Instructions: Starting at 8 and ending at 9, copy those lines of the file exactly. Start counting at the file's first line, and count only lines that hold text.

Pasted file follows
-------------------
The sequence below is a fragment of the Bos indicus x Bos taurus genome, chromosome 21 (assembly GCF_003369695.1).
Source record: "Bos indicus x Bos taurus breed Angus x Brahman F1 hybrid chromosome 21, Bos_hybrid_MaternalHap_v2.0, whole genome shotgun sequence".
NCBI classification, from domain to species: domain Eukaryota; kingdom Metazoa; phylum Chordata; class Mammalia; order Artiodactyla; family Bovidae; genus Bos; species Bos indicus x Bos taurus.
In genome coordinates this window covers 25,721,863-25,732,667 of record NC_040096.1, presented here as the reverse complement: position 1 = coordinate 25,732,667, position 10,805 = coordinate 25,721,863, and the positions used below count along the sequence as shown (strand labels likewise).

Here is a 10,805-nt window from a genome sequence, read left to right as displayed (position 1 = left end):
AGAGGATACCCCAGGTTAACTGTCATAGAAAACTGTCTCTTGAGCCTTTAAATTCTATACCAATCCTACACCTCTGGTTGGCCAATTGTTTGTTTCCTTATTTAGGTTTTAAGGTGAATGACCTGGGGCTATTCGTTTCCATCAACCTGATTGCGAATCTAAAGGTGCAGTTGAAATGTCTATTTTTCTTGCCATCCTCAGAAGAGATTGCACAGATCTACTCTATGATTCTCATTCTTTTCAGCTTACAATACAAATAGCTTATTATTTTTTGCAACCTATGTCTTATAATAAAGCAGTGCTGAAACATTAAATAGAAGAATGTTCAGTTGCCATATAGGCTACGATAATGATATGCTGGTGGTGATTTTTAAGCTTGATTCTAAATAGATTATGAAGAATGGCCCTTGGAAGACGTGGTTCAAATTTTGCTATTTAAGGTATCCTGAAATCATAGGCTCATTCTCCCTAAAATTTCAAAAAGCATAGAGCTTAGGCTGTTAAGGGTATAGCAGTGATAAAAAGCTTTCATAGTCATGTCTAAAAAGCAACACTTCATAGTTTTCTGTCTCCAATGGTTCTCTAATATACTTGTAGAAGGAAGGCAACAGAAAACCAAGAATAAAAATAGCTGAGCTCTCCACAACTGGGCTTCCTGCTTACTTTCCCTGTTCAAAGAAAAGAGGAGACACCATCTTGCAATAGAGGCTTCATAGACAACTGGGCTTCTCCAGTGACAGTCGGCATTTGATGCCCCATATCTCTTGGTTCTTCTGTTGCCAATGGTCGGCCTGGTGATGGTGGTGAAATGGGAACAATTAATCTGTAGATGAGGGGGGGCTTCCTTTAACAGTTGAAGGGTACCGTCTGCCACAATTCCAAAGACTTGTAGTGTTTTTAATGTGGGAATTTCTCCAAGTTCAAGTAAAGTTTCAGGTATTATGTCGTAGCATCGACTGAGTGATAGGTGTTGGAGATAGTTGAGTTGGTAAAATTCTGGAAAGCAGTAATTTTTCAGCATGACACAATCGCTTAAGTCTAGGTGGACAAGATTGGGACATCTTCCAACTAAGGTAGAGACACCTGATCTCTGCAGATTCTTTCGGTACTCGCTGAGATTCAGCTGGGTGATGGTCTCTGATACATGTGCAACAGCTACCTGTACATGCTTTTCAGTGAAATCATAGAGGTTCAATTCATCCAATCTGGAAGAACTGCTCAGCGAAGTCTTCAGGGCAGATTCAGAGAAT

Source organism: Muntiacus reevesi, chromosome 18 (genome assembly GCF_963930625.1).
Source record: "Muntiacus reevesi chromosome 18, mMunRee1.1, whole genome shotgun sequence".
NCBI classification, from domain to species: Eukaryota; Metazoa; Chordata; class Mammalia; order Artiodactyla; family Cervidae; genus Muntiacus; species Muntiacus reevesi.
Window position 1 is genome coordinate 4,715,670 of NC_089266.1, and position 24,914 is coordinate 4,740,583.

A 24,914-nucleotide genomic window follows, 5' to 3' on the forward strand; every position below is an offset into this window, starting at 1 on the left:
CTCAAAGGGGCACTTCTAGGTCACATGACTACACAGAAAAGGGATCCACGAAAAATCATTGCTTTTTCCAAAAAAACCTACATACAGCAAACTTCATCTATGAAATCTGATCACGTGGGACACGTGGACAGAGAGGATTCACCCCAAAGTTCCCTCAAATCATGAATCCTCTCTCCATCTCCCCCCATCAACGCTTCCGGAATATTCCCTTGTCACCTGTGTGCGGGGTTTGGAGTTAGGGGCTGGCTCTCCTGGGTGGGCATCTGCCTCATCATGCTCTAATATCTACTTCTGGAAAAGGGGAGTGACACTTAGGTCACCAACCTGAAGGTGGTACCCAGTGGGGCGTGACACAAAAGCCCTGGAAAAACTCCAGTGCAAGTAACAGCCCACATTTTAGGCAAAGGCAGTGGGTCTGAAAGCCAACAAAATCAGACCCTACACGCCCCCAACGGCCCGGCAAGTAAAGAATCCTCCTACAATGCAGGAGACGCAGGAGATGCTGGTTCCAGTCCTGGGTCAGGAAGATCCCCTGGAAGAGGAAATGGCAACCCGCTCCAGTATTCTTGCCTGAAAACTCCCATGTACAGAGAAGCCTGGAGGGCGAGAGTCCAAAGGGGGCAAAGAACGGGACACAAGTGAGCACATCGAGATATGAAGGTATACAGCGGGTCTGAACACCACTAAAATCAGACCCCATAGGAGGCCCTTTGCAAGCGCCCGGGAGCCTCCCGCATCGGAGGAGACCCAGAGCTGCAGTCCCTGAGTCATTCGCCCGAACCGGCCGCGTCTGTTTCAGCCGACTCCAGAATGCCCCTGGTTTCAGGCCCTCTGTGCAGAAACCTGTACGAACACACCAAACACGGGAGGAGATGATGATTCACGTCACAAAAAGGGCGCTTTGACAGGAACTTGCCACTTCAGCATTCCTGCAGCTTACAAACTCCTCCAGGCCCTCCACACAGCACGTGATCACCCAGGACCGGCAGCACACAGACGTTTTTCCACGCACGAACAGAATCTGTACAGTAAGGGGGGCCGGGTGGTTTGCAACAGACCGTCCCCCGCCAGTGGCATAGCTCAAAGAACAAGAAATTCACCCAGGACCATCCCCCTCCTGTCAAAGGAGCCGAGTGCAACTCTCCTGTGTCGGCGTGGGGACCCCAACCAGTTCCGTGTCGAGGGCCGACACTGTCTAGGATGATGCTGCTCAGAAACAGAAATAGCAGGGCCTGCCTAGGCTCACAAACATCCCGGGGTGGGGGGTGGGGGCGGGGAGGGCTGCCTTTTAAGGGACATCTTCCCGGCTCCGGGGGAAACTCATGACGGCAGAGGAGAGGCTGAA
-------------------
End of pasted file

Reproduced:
Source record: "Muntiacus reevesi chromosome 18, mMunRee1.1, whole genome shotgun sequence".
NCBI classification, from domain to species: Eukaryota; Metazoa; Chordata; class Mammalia; order Artiodactyla; family Cervidae; genus Muntiacus; species Muntiacus reevesi.